Onion publisher emeritus T. Herman Zweibel recently transformed into a cockroach, and he reminds readers of this fact right away in “Roach Motel.”
He is loving life, but he does not seem to realize that his servants are trying to exterminate the cockroach flitting about the house. These columns are bizarre, but I admire The Onion for being unabashedly weird.
As an editor, I’m a fan of “When I Put Something In Italics, I Mean It” just from the headline. It’s yet another article by The Onion with an industrial setting that might not exist in 2020 — this time, Johnson Railing Supply in central Missouri.
Donald Thuler is a frustrated office manager because people do not follow his instructions, whether it be about purchase requests, cleaning the refrigerator or honoring the “no gifts” request for his 20th wedding anniversary. And so he uses italics, both in life and in this column.
Thuler’s tone is that of an executive, but he’s not. I don’t know whether that was a deliberate choice by The Onion, but it underlines his sense of powerlessness that he attempts to overcome with … italics.
One last note: This section reminds me of my office’s late, great office czar, who was known for her signs and font stylings (she was also much more feared/beloved):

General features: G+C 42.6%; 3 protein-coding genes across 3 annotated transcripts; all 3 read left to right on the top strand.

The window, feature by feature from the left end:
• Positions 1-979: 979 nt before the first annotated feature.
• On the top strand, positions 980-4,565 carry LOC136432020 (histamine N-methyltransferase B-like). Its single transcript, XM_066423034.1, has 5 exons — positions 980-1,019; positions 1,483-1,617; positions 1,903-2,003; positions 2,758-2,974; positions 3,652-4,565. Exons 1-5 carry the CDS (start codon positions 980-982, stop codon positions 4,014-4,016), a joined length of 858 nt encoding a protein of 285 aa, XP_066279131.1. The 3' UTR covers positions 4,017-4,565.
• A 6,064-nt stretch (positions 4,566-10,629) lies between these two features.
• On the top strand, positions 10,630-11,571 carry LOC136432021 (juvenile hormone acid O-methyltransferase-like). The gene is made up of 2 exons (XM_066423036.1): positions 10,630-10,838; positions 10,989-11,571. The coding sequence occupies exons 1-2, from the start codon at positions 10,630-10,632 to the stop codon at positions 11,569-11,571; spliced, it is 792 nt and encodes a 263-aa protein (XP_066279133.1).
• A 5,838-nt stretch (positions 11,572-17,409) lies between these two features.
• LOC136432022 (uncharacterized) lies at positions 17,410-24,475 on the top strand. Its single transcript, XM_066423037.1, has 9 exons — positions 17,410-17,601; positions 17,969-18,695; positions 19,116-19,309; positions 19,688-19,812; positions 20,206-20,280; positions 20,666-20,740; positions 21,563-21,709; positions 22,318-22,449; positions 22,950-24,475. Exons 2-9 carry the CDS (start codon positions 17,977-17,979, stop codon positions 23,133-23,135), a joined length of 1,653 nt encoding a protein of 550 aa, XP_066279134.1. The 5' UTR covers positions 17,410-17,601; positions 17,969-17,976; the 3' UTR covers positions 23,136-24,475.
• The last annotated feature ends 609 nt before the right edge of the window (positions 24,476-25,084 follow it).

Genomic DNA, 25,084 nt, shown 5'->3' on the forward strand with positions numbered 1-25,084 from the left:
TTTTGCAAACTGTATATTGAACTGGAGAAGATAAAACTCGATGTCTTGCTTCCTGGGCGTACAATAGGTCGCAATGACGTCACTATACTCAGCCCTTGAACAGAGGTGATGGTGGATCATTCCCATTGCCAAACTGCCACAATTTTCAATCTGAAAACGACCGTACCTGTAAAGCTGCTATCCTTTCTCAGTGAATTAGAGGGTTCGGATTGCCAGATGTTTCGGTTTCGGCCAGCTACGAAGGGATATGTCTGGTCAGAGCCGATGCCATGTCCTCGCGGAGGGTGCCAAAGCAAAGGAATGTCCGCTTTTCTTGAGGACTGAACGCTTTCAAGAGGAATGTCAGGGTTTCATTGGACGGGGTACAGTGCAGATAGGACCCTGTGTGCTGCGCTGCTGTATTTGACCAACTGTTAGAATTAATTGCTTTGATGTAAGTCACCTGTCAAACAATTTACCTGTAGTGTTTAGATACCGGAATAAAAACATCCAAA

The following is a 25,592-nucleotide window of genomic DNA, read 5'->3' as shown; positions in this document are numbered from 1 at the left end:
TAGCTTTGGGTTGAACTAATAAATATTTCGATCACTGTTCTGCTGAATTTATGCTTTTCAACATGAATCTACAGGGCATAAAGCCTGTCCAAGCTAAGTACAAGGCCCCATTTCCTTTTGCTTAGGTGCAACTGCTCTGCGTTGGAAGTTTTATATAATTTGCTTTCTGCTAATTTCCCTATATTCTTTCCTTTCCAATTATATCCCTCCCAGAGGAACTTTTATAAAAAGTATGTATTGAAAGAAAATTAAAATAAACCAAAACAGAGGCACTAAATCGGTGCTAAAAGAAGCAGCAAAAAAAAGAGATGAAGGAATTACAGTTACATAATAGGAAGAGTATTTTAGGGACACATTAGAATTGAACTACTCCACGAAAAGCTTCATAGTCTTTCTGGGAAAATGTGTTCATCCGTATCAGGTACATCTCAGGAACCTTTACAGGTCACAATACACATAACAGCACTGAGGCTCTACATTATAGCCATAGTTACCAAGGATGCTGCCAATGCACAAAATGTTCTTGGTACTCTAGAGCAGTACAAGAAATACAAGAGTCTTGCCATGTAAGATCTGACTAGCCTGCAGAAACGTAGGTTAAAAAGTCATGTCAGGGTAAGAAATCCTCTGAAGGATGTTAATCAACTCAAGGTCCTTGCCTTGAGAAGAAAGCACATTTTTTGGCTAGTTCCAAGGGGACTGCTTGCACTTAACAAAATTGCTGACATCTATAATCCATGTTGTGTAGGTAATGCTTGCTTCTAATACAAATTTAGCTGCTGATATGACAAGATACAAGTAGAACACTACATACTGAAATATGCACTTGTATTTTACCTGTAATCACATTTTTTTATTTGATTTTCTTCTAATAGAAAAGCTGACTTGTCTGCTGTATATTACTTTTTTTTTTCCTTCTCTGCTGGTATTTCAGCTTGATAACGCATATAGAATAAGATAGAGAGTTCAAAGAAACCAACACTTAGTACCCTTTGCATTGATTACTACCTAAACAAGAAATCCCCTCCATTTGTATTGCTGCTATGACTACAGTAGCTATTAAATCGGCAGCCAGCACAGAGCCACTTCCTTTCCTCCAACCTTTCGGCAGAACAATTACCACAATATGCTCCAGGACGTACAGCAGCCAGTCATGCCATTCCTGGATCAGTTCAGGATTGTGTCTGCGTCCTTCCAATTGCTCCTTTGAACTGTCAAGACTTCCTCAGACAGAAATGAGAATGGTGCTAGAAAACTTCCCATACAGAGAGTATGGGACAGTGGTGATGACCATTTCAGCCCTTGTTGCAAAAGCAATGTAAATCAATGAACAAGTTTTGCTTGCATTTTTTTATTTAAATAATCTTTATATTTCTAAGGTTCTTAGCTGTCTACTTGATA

But if, after posting such a reminder, the door continues to be held open with a ream of copier paper, it may be necessary to fortify the italics and exclamation point with capitals, underlines, and boldface: "Propping The Door Open IS A FIRE HAZARD!" In such extreme cases, one may also be forced to scold guilty parties with such parenthetical clauses as "(You know who you are!)" and "(If you have a problem with this, see Donald!)"
What real-life events/people were mentioned?
Bill Nye. Mary-Louise Parker. Philippe Volter. Chinua Achebe. Wole Soyinka. Fela Kuti. Ibrahim Babangida. Abdulsalami Abubakar. C.W. Bill Young. Frank Wolf. Kenny G.
Volter is mentioned in “Critics Accuse New Movie Of Glorifying Sex” and was Parker’s co-star in “The Five Senses.”
Achebe, Soyinka, Kuti, Babangida and Abubakar are all mentioned in the Nigeria Point/Counterpoint. There appears to be an error in that article: Abubakar was a Nigerian general who essentially ran the country from 1998-99. But in this August 2000 column, he’s called the “new general” when in reality, Olusegun Obasanjo was many months into his presidency.